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Another Damn Bird Shot
Posted By: Jimbo, 05-12-2009, 05:04 PM

I have been trying over the past month or so [some photo's I have posted here] to work on my exposure and image sharpness right out of the camera. Neither of these shots have to sharpened and the only adjustment was a on the water using levels. I find the Mallard difficult to get the exposure correct given their light and dark colors. I believe I am getting there.. Thought.. comments?

[ 400 ISO / 200mm using my Sigma 70-200 / F 4.0 /EV +.07 for both shots]





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05-12-2009, 05:18 PM   #2
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Hey Jim,

You are getting there! Next time round, try EV 0 or EV -0.3... Besides, your shutter speed will go up and then you can up the aperture a bit more...

Here's a series I posted a while back for your reference - please see the last two images: https://www.pentaxforums.com/forums/post-your-photos/40989-more-longer-lens-i...y-few-now.html

Regards,
Marc
05-12-2009, 05:26 PM   #3
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From this post:
https://www.pentaxforums.com/forums/384514-post10.html

Summary of my answer to Josh (heliphoto):

QuoteOriginally posted by heliphoto Quote
Great shots. Promise you won't look at my recent duck shots ok? Seriously, it's inspiring to see you're work... It makes me want to go bird-stalking.
<snip>

EDIT: I'm surprised to see you used -0.3 EV. Is that just a particularity of this lens? I would think the camera would tend to underexpose from all the light bouncing around off the water.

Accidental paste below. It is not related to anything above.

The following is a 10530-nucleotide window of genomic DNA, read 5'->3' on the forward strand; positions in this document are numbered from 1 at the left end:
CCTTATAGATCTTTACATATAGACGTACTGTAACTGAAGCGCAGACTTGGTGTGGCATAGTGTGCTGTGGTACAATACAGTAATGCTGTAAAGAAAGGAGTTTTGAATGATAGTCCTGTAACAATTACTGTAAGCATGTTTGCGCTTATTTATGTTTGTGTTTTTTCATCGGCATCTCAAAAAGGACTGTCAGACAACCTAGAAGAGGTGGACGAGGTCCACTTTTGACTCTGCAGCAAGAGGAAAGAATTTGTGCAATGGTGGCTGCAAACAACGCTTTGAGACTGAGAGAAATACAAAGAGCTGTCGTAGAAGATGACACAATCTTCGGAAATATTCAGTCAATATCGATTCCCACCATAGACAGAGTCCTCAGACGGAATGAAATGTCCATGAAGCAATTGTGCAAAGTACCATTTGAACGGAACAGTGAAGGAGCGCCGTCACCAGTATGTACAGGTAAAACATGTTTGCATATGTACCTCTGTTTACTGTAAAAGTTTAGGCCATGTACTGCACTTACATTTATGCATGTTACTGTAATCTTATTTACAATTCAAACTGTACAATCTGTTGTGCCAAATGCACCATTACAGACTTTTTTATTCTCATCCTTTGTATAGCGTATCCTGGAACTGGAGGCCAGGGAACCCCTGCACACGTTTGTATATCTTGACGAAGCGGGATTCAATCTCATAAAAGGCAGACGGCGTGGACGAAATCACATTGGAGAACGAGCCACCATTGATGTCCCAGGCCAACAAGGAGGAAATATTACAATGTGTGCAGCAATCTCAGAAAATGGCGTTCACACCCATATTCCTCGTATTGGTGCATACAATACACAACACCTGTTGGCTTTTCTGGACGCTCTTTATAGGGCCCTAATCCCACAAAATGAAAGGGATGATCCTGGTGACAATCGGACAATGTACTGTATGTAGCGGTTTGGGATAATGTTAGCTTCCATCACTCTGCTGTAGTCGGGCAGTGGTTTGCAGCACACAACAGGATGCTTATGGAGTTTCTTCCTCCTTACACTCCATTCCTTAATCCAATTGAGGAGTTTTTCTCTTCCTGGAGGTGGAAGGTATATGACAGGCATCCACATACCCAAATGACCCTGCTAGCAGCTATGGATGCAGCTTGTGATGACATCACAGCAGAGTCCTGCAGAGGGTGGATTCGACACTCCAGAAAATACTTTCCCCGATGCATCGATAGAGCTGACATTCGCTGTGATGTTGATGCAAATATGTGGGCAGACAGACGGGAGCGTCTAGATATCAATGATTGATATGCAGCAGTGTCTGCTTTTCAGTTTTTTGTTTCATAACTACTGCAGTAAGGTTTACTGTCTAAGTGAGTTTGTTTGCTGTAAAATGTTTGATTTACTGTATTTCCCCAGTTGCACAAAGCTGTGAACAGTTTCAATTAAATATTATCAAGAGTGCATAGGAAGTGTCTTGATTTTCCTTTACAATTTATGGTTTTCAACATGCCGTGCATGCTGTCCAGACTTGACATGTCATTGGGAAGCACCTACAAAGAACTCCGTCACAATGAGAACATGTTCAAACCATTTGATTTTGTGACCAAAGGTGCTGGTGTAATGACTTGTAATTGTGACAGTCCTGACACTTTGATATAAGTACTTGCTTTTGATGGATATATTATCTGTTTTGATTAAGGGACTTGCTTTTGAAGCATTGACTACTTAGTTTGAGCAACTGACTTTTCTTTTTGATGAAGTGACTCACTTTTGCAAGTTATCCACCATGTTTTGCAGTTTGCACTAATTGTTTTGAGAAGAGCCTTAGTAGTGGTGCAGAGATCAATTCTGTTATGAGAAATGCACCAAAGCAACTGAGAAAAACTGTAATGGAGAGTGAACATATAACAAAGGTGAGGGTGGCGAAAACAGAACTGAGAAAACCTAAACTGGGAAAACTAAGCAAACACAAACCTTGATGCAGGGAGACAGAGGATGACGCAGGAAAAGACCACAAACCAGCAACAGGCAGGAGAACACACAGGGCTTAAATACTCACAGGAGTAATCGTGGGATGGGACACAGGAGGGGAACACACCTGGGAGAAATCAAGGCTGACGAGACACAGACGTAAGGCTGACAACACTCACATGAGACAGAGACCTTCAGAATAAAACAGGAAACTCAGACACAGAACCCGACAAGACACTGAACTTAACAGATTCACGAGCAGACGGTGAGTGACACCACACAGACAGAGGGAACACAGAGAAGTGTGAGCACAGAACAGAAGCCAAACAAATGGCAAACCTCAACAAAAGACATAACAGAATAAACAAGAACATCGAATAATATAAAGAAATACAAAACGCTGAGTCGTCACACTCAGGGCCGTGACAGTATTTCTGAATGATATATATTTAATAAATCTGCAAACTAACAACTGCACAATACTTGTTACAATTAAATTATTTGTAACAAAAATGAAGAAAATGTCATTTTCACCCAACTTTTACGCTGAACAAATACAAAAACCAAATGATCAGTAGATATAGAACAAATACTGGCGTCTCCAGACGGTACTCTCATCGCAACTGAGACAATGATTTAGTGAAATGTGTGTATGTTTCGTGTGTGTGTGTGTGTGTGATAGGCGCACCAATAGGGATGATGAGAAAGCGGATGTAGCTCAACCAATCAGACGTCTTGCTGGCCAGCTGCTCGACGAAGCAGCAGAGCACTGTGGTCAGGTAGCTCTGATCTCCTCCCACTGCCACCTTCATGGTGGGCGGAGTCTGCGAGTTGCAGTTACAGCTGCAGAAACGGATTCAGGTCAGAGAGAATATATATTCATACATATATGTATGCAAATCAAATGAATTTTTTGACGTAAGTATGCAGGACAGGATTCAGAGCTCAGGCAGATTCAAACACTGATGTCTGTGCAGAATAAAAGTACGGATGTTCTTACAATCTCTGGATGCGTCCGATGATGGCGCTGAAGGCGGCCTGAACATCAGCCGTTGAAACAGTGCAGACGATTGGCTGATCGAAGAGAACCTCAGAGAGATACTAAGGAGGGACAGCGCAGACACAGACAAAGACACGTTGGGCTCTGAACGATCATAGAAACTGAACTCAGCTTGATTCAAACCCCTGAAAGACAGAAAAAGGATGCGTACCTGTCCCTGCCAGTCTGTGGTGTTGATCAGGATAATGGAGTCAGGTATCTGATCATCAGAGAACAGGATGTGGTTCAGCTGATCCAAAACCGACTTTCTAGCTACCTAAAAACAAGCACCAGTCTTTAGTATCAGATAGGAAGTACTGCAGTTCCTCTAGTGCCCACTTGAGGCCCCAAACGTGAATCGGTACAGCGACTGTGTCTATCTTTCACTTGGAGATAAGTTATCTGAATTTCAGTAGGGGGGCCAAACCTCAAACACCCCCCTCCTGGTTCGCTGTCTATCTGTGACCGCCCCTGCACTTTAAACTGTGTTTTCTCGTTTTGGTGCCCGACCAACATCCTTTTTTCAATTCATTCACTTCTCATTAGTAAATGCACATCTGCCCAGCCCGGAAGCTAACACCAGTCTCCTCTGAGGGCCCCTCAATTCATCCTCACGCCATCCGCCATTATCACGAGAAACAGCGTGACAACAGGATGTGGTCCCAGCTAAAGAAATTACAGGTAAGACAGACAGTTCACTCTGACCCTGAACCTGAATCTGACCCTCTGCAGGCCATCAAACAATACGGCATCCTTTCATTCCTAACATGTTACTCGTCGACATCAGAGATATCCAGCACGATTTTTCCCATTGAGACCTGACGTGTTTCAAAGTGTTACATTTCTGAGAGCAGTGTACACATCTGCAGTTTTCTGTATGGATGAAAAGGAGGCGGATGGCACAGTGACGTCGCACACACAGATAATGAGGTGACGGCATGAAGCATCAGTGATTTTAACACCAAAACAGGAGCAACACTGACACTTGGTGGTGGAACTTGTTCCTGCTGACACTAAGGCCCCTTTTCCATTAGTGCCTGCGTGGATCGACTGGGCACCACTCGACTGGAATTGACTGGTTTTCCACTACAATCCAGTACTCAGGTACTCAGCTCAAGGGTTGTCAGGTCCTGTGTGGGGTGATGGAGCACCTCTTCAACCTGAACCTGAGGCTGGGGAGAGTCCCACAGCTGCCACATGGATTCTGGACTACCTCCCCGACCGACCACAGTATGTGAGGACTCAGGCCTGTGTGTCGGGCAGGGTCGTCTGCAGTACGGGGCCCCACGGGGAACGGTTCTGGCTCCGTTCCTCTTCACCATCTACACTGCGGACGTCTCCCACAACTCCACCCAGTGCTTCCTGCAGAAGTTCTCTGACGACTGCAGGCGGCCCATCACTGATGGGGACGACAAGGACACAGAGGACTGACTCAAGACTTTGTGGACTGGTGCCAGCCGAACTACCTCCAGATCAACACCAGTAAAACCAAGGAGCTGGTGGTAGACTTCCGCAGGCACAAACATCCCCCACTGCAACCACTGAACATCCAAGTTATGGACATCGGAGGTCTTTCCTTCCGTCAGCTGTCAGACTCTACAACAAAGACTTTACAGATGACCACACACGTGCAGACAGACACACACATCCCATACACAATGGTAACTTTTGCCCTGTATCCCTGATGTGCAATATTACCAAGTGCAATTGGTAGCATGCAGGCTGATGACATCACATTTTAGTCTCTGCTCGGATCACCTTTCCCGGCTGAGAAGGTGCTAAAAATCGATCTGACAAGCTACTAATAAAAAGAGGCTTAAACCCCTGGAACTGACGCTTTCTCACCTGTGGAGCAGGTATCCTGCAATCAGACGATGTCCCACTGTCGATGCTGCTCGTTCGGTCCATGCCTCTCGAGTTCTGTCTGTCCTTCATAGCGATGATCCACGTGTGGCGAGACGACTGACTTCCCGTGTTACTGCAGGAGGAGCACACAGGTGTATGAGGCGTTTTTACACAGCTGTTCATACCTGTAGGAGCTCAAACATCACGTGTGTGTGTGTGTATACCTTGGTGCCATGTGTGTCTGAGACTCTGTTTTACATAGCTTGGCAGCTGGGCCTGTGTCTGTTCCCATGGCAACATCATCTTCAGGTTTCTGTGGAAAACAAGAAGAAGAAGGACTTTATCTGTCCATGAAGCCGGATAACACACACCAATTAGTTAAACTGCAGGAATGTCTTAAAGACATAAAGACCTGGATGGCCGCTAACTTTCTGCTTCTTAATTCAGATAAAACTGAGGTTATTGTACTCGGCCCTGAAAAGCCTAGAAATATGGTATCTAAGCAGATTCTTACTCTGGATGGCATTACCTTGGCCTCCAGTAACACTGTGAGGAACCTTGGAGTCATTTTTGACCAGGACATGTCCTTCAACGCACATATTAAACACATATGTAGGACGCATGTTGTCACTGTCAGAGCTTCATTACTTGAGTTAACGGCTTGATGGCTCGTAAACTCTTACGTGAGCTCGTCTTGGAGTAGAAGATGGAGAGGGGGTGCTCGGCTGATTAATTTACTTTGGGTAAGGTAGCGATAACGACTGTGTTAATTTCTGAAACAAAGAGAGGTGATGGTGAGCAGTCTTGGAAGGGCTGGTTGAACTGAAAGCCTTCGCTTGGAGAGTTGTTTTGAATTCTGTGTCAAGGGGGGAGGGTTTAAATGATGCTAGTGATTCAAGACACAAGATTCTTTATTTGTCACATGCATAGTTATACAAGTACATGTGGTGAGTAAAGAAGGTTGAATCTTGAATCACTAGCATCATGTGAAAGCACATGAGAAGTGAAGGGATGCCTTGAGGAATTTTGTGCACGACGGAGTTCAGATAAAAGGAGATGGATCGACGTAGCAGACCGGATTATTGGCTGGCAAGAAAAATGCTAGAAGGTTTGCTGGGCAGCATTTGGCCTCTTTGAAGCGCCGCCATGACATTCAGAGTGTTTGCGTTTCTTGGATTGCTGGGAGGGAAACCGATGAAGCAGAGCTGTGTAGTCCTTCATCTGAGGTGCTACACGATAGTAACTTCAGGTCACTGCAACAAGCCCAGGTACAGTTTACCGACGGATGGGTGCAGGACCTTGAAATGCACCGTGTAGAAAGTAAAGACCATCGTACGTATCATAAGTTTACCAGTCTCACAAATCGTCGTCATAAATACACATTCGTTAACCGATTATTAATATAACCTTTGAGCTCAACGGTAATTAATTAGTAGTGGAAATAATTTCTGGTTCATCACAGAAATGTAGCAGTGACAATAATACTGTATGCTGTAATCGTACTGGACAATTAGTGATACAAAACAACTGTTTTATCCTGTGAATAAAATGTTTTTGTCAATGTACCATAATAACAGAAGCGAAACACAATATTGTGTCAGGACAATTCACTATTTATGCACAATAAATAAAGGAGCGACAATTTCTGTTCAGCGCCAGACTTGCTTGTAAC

Excellent question Josh!

"You are correct (your comment) about the possibility of undexposure - I had several, and a simple Levels correction in CS3 took care of business, since I shoot in RAW.

Primary reason for the choice: to ensure I don't mess around too much worrying about the correct EV for the subject bird. Several had white feathers in their plumage, and if I exposed at EV 0, I am certain I would have blown the highlights on the white feathers. Normally lighter colored birds should be underexposed by some, and white birds by up to EV -1 or EV -1.3.

The deciding factor for this choice" the lighting kept changing by the minute (partly cloudy skies). Please check out my other linked posts above to see what I mean."



Does that help Jim?

Regards,
Marc
05-12-2009, 05:27 PM   #4
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Thanks Marc. I tried that but slightly under exposed at EV 0 on the second image. I spot metered to the ducks neck. Here is one more. I think you are right on the first one. I could have easily got away with on image one. This was shot at EV .03 and the shutter speed remained the same. I think I will get a little more out of it as I move forward. A lot has been from the help you have given me Marc. Thank you again. JIM




05-12-2009, 05:35 PM   #5
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My honor Jim! I guess what I am ultimately trying to say is that there is not a best way to do it, just several options, and one is given here. Nothing wrong with spot metering the neck to expose the head correctly!

A lot depends on the lighting and you had an overcast, hazy day. In this case, perhaps a brighter day would have been best for this sort of duck. They are difficult to expose correctly. Give yourself credit where it is due!